“The success of our business model is contingent upon our ability to provide a safe online environment for children to experience and if we are not able to continue to provide a safe environment, our business will suffer dramatically.”
On Thursday, game platform Roblox filed to go public. The platform is particularly popular among minors, but its user-generated games come from an array of demographics. Adults on the platform generally remain insular to friends and family, but Roblox must also play whack-a-mole with inappropriate interactions between adults and children. In its filing with the SEC, the company included several entry points of sexual predation on children as a risk to its business.
Roblox is complicated — on one hand, it encourages and inspires creativity from users, from game design to avatar skin creation, in order to create the kind of whimsical experiences where you can receive hugs from giant floating heads.
On the other hand, the platform is constantly playing catchup trying to take down highly sexual rooms, and even worse, deal with multiple incidents of more direct child predation. A 48-year old man recently coerced an eight-year-old girl into sending explicit videos, and a couple of years ago, a hack allowed the avatar of a seven-year-old girl to be raped in a game. The nature of the platform makes policing these sorts of things difficult, but finding a way could prove the crux that decides whether or not the company can thrive when it goes public, and it knows it.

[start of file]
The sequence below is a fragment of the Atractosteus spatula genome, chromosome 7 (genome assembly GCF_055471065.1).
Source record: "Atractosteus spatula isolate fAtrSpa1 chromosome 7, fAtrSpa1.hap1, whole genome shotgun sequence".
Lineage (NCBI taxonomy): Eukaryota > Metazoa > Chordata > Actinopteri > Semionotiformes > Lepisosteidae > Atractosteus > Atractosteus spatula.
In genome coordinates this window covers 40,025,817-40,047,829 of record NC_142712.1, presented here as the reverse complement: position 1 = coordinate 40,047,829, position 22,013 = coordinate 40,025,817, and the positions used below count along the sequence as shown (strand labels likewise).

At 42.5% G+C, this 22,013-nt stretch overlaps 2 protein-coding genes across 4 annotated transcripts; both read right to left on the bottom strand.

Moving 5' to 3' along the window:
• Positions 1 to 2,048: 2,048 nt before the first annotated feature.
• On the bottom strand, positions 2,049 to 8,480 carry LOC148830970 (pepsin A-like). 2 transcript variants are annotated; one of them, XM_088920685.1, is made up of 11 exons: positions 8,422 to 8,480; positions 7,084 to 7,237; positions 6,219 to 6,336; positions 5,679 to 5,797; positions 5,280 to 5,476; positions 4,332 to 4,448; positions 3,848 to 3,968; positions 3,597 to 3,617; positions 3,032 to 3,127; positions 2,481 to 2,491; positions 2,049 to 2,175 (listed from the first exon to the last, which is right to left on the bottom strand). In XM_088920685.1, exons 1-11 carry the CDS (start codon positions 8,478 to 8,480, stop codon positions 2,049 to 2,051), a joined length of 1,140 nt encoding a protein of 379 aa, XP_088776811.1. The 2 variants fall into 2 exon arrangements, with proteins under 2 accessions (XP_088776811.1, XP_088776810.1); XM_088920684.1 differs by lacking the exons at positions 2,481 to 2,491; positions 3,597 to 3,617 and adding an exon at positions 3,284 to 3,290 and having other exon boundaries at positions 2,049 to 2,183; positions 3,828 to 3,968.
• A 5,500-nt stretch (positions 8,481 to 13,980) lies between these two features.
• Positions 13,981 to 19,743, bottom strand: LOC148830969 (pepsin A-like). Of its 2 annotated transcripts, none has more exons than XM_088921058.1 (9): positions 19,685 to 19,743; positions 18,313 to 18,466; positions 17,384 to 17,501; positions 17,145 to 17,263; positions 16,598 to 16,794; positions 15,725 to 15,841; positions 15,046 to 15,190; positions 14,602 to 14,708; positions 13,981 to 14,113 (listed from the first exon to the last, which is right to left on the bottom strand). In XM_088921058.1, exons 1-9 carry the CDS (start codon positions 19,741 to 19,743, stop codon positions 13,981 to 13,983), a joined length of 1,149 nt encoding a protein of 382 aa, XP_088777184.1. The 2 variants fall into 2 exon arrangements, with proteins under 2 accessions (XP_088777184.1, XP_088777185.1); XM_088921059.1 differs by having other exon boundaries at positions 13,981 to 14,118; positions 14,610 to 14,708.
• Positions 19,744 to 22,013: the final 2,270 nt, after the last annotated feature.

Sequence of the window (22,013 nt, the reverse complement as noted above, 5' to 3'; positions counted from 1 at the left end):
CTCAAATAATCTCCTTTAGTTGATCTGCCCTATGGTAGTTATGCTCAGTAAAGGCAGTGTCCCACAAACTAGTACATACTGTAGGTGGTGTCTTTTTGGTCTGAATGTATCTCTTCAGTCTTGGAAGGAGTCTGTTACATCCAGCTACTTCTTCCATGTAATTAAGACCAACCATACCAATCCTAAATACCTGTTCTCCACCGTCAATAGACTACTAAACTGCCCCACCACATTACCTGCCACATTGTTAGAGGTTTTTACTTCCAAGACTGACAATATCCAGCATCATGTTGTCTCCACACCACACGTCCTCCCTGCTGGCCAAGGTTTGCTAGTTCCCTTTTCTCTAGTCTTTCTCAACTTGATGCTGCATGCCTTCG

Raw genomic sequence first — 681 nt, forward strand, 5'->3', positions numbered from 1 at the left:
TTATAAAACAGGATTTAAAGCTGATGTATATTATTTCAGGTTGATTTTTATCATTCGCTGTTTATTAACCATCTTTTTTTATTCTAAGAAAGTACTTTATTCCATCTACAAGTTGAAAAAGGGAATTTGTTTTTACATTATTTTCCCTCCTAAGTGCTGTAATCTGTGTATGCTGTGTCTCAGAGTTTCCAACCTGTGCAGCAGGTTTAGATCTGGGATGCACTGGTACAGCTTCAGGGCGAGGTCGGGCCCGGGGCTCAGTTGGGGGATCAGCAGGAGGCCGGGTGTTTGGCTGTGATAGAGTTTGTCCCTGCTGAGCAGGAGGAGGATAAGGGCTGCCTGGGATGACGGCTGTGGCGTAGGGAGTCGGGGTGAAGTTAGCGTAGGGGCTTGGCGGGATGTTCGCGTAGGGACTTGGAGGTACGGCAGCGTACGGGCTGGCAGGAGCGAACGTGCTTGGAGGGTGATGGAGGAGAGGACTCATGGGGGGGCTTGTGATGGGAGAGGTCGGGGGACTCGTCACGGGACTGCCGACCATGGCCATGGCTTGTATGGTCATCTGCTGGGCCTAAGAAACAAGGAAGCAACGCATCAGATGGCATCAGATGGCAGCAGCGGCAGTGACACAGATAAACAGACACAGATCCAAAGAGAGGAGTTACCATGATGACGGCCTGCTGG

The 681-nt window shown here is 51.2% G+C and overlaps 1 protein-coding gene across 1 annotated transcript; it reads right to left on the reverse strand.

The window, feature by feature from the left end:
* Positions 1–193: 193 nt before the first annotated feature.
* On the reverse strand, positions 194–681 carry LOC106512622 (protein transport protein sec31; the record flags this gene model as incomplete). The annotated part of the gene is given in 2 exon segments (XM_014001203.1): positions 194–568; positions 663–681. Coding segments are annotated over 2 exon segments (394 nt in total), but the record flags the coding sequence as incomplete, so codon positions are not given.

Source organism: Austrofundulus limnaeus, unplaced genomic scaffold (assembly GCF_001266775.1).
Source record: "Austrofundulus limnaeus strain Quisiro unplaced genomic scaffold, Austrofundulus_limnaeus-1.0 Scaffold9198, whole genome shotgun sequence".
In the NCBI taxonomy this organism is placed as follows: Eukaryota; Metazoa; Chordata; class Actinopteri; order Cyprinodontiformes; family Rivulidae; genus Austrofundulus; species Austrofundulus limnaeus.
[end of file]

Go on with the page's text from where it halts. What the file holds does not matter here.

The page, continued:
Moderation is hard — The SEC filing also draws attention to its mix of technology and human moderators which work to prevent child sexual abuse. As Motherboard notes, though this moderation system is far from transparent, the platform is a part of Microsoft’s Project Artemis. This project aims to review chatroom conversations and rate them on how much of a grooming risk they are with certain levels being passed off to human moderators.
Roblox is both a company that has grown astronomically during the pandemic and one that is still unprofitable. Sales grew 68 percent to $588.7 million in the first nine months of the year, but the company posted a net loss of $203.2 million.
Manual interventions — Various types of platform purchases require a higher level of scrutiny given the age range of the majority of its users, and that introduces friction and, with it, additional costs. Finding a way to keep those costs down while still growing the user base and keeping existing players loyal is no small task.
By tapping into such a young demographic, Roblox has grown quickly. Those young users, however, will make or break the company depending on how well they’re protected.